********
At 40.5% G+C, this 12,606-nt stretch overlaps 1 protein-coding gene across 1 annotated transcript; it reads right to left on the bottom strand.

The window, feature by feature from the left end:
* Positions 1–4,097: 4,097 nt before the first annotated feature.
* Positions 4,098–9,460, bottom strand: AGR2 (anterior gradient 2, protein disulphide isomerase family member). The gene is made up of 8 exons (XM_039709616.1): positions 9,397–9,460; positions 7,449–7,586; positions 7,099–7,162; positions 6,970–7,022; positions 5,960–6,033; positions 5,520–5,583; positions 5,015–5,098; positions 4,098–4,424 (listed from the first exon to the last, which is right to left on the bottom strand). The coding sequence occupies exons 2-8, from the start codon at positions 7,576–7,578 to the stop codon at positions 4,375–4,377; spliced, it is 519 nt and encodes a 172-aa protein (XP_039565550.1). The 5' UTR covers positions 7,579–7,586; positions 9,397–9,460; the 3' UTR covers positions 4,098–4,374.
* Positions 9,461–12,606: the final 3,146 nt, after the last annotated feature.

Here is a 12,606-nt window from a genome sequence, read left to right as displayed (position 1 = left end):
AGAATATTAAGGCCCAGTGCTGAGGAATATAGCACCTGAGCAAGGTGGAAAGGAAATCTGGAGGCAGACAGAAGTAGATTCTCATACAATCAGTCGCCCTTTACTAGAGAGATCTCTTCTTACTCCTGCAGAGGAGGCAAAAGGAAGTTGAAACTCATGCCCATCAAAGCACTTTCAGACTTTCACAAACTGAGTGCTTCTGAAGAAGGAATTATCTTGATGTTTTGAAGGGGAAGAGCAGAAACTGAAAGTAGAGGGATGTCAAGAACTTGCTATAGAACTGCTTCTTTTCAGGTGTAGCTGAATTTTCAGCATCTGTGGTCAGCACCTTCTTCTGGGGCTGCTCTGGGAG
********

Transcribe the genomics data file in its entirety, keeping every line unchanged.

At 40.5% G+C, this 12,606-nt stretch overlaps 1 protein-coding gene across 1 annotated transcript; it reads right to left on the bottom strand.

The window, feature by feature from the left end:
* Positions 1–4,097: 4,097 nt before the first annotated feature.
* Positions 4,098–9,460, bottom strand: AGR2 (anterior gradient 2, protein disulphide isomerase family member). The gene is made up of 8 exons (XM_039709616.1): positions 9,397–9,460; positions 7,449–7,586; positions 7,099–7,162; positions 6,970–7,022; positions 5,960–6,033; positions 5,520–5,583; positions 5,015–5,098; positions 4,098–4,424 (listed from the first exon to the last, which is right to left on the bottom strand). The coding sequence occupies exons 2-8, from the start codon at positions 7,576–7,578 to the stop codon at positions 4,375–4,377; spliced, it is 519 nt and encodes a 172-aa protein (XP_039565550.1). The 5' UTR covers positions 7,579–7,586; positions 9,397–9,460; the 3' UTR covers positions 4,098–4,374.
* Positions 9,461–12,606: the final 3,146 nt, after the last annotated feature.

Here is a 12,606-nt window from a genome sequence, read left to right as displayed (position 1 = left end):
AGAATATTAAGGCCCAGTGCTGAGGAATATAGCACCTGAGCAAGGTGGAAAGGAAATCTGGAGGCAGACAGAAGTAGATTCTCATACAATCAGTCGCCCTTTACTAGAGAGATCTCTTCTTACTCCTGCAGAGGAGGCAAAAGGAAGTTGAAACTCATGCCCATCAAAGCACTTTCAGACTTTCACAAACTGAGTGCTTCTGAAGAAGGAATTATCTTGATGTTTTGAAGGGGAAGAGCAGAAACTGAAAGTAGAGGGATGTCAAGAACTTGCTATAGAACTGCTTCTTTTCAGGTGTAGCTGAATTTTCAGCATCTGTGGTCAGCACCTTCTTCTGGGGCTGCTCTGGGAG